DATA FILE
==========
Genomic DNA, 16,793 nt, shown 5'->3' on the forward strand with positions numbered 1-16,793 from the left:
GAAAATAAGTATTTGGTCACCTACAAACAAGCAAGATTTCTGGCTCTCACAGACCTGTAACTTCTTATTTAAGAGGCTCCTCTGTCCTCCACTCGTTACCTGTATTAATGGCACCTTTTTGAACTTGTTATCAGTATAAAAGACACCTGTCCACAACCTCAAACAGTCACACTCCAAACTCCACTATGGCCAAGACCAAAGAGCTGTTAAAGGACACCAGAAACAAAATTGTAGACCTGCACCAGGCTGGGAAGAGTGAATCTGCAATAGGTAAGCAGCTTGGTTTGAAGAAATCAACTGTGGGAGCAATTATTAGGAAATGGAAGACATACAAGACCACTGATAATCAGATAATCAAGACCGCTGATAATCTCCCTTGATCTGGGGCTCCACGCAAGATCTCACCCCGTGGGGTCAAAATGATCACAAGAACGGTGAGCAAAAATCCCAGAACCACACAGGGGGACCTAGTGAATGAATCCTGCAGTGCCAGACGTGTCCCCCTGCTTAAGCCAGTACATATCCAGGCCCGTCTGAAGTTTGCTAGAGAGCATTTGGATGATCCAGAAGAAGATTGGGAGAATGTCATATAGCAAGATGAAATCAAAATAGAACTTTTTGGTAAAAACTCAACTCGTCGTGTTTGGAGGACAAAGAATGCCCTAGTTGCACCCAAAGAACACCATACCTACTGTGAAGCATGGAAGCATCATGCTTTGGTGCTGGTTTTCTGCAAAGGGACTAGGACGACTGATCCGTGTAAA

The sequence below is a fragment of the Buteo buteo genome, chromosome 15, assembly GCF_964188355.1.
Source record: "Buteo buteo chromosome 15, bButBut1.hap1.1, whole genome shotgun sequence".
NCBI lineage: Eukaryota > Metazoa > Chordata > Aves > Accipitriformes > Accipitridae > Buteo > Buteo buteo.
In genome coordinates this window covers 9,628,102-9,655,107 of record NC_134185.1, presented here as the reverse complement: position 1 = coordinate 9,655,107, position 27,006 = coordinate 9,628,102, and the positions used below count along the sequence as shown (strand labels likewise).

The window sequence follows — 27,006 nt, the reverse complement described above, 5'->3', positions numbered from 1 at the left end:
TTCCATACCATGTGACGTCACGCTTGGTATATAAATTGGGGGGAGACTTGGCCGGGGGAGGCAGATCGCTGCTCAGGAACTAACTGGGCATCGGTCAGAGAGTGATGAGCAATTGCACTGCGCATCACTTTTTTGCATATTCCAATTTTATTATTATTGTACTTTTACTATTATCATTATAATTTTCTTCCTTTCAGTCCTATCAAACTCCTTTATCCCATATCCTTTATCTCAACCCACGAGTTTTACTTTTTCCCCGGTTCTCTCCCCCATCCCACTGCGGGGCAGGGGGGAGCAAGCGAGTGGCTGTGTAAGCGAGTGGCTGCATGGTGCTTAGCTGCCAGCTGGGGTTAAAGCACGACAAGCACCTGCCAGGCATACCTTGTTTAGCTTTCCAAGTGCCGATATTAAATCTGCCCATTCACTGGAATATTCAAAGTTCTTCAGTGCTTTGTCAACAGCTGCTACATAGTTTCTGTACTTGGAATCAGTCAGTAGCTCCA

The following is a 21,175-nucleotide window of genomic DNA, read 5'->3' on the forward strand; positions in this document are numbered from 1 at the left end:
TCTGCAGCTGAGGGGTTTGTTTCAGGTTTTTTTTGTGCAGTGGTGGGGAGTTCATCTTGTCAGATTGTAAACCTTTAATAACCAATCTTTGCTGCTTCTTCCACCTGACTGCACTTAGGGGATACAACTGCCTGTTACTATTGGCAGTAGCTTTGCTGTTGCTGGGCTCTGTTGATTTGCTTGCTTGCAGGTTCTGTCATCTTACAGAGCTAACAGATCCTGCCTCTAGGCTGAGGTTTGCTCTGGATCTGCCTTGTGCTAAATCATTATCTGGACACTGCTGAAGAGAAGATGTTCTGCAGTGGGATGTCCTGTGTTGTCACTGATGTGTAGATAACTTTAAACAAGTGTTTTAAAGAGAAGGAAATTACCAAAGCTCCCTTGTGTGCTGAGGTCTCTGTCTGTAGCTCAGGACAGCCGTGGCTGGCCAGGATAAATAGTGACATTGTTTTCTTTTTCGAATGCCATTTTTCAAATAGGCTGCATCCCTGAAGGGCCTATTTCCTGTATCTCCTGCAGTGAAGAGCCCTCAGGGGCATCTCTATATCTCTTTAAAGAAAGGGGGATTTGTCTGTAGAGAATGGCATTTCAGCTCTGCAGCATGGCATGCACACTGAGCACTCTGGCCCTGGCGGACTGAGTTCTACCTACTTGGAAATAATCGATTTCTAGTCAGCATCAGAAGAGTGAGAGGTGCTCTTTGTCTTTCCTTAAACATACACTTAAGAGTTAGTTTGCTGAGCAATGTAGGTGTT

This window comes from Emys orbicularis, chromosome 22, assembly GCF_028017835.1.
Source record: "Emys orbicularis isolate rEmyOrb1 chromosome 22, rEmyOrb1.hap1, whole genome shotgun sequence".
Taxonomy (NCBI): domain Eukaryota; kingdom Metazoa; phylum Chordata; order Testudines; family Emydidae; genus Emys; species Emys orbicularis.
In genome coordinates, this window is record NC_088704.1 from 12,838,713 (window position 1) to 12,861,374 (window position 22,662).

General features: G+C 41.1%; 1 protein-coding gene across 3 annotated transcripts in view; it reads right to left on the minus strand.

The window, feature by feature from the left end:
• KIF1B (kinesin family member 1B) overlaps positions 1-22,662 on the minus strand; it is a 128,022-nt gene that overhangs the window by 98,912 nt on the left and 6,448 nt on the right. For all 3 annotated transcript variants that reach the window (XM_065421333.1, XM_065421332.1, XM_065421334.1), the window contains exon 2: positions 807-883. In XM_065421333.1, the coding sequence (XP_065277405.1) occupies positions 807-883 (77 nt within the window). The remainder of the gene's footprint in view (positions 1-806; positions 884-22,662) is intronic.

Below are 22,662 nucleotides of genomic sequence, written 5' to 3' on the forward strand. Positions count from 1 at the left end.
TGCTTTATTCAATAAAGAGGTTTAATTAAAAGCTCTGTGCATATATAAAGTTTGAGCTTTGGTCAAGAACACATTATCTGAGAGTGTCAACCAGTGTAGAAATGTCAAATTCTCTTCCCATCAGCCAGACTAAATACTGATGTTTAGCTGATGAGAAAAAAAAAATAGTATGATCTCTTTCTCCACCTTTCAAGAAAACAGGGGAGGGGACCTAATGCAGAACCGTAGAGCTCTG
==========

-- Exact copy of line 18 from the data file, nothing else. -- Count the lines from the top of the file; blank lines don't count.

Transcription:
Below are 22,662 nucleotides of genomic sequence, written 5' to 3' on the forward strand. Positions count from 1 at the left end.